For many theatergoers this season’s revival of Tony Kushner’s Angels in America: Millennium Approaches and Pareoistrika, now playing in repertory in a limited engagement at the Neil Simon Theatre, can seem like a veritable theatrical marathon. The two shows, which run for a total of 7.5 hours and can be seen in either one full day or split between two, takes about as much time as it does to fly to Europe or binge-watch an entire mini-series.
The National Ballet of Canadian performance of John Neumeier’s Nijinsky opened last Tuesday April 3 for its short run at the S.F. Opera House, through Sunday April 8, at 2:00, and it’s not to be missed. While I love ballet, I don’t go that often. Yet I followed my intuition and bought balcony tickets for the premiere and I have never been so grateful for my 6th sense as I stood with the crowd calling bravo as the curtains billowed and the dancers made their final bows.
The Death of Stalin, the tremendous new film directed by Armando Iannucci and based on the comic book of the same title by Fabien Nury and Thierry Robin, begins in Moscow with a performance of a Mozart piano concerto, performed superbly by the pianist Maria Veniaminovna Yudina (Olga Kurylenko), conducted by Spartak Sokolov (Justin Edwards) and transmitted through the radio by two highly competent sound engineers (Paddy Considine and Tom Brooke).
That was a nice time to come. In the mid-70s it was quiet and it was very cheap to live. And there was no hype. But I found it very depressing. Then later everything started moving.I think cheap apartments are an essential element in the creation of a counterculture.I think so And landlordism is an enemy of art. It's an enemy of civilization, really.
It is a thrill to watch writer/director Melanie Maria Goodreaux in her element, shining in a theater, flitting about a stage, cackling, making her universe. In Enough VO5 for the Universe you get to see her giant, hilarious brain in action.
There hasn’t been a group of friends this stylish and likable since the “Sex in the City” movies. Movie watchers get to see and experience the partying, laughs and see behind the curtain as a group of four friends get ready for a few nights on the town away from home and responsibilities.
The Cambridge Companion to Sam Shepard opens with a transcribed interview between Matthew Roudané, the collection's editor, and Shepard himself. The dialogue, like its subject, waxes and wanes across a hundred subjects, painting a picture of a man drenched in American myth.
If you've never heard of Kuso an independent film by rapper turned movie maker Flying Lotus, you're not alone. The movie is a niche film that has become a gross fascination for independent film lovers and free spirit creatives
If, judging by the trailers, the summer’s great female assassin film will not be Atomic Blonde, but Jung Byung-gil’s The Villainess, I know from having just seen it that so far the summer’s great action film isDerek Kwok’s Wu Kong with its repeated tagline, “My name will be remembered a million years, Sun Wu Kong.”
Great theater requires high stakes conflict. In Oslo, J.T. Rodger’s tour-de-force, cross-cultural opus now playing at Lincoln Center Theater, there is no shortage of conflict. In a play largely made up of talks between the state of Israel and the Palestinian Liberation Organization, this is to be expected.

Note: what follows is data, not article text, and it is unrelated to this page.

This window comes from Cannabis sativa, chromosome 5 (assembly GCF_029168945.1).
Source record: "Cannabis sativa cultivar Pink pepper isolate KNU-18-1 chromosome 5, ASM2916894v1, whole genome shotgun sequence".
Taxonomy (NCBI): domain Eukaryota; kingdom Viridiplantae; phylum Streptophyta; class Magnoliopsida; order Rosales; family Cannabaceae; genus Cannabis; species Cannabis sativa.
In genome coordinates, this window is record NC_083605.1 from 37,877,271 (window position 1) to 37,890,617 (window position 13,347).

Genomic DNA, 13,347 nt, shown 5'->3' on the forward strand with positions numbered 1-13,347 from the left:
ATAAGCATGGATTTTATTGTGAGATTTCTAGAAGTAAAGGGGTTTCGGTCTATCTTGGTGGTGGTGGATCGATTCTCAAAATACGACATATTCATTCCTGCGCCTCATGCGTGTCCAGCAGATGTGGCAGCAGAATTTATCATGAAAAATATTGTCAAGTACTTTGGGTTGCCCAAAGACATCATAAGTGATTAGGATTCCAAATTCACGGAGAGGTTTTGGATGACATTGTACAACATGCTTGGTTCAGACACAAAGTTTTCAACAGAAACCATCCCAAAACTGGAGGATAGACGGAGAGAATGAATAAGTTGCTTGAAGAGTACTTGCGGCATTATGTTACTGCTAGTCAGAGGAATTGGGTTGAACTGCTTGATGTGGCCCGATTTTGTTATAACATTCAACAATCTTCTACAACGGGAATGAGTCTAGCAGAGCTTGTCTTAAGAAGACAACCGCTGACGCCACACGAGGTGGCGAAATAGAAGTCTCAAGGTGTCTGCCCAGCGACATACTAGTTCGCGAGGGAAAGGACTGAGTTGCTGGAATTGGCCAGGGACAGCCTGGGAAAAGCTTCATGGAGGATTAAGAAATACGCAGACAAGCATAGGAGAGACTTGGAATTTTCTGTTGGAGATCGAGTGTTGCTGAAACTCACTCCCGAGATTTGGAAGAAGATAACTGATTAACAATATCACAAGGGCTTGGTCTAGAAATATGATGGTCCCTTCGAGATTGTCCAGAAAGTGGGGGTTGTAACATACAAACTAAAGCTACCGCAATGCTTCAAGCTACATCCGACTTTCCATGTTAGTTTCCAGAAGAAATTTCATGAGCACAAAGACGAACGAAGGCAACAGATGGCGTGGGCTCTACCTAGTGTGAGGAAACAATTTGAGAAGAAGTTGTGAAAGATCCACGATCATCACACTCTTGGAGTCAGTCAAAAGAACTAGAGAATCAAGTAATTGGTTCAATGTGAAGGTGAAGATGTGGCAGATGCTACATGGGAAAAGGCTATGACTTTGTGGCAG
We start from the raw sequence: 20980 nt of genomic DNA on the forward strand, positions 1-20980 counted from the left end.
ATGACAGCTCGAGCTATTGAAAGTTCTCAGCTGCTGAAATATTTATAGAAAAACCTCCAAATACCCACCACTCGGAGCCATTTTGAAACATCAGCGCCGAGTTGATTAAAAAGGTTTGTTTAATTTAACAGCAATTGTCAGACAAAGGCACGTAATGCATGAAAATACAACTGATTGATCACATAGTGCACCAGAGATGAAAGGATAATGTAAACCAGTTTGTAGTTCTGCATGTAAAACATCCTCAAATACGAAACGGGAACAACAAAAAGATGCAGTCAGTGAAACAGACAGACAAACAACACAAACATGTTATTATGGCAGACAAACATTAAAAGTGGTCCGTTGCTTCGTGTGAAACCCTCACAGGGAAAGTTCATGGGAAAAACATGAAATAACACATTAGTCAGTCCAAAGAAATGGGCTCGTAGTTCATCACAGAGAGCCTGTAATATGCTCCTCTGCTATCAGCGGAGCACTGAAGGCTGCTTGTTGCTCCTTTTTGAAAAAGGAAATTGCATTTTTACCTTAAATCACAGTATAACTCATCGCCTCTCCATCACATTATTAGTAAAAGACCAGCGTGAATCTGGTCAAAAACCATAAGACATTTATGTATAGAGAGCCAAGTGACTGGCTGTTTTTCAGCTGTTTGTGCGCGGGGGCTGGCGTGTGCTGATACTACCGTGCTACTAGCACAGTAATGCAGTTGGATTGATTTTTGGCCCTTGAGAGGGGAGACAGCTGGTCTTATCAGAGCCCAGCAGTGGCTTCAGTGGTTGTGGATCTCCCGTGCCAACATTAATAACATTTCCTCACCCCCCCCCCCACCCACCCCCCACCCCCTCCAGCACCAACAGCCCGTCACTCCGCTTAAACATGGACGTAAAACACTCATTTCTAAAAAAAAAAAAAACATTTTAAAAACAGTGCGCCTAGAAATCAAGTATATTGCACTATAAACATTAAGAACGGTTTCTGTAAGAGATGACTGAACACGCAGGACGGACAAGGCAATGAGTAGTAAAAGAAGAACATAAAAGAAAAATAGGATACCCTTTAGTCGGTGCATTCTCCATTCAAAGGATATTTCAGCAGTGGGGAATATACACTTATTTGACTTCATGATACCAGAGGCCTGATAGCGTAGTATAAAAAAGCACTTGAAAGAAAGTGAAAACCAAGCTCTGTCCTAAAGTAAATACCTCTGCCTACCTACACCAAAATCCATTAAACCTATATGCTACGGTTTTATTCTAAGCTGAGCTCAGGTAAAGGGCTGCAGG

What does a revolution look like in 2017? In our cable news-facilitated present moment in which the unified voting patterns of white Americans are portrayed as a silent revolution of sorts, it’s almost hard to imagine a time when groups like The Black Panthers were even able to be revolutionary in their willingness to exercise their second amendment right to bear arms.
Present meets the past in Max Vernon’s time-traveling new musical The View Upstairs, which opened last month at the Lynn Redgrave theater. The musical is set in the eponymous UpStairs Lounge, a seventies gay bar and safe haven for the LGBT community located in New Orleans’ French Quarter.
There’s lots of action along with music in The Present (including The Clash before each act and the odd Europop sensation, Haddaway), drinking, dancing, and Blanchett, in one scene, pulling off her black bra before firing a shotgun into the air (multiple times).
What does it mean to be normal? And is normalcy a guarantee of happiness? This is a thematic question that has animated countless films, plays, and novels--be it a high school comedy or historical epic, the desire to fit in is an animating force throughout one's life just as it is in film,
Year after year tinsel town can be counted upon to roll out an entire army of films featuring grizzled, muscular men, predictably going about doing what grizzled, muscular men do best—namely kicking ass and taking names all while stoically continuing to be grizzled, muscular men.
The Wasted Times is a powerful, multi-layered, richly lived film about a cat-and-mouse battle for power between the Japanese and Chinese in Shanghai in the years running up to the Japanese invasion of the city in 1937.
It's a brisk autumn day and I'm standing in front of the SVA Theater on 23rd Street in Manhattan, looking at hundreds of people lining up for the DOC NYC Festival. Marc Levin and Mark Benjamin have invited me, a second time, to come see the world premier of their new documentary "Rikers".
In 1992, after the first read through of Anna Deavere Smith’s play Fires in the Mirror, a one-woman show examining the 1991 riots in Crown Heights, Brooklyn, Smith received an apathetic response. Everybody in the audience, made up largely of theater professionals, she recalls, “said that no one will care about this play.”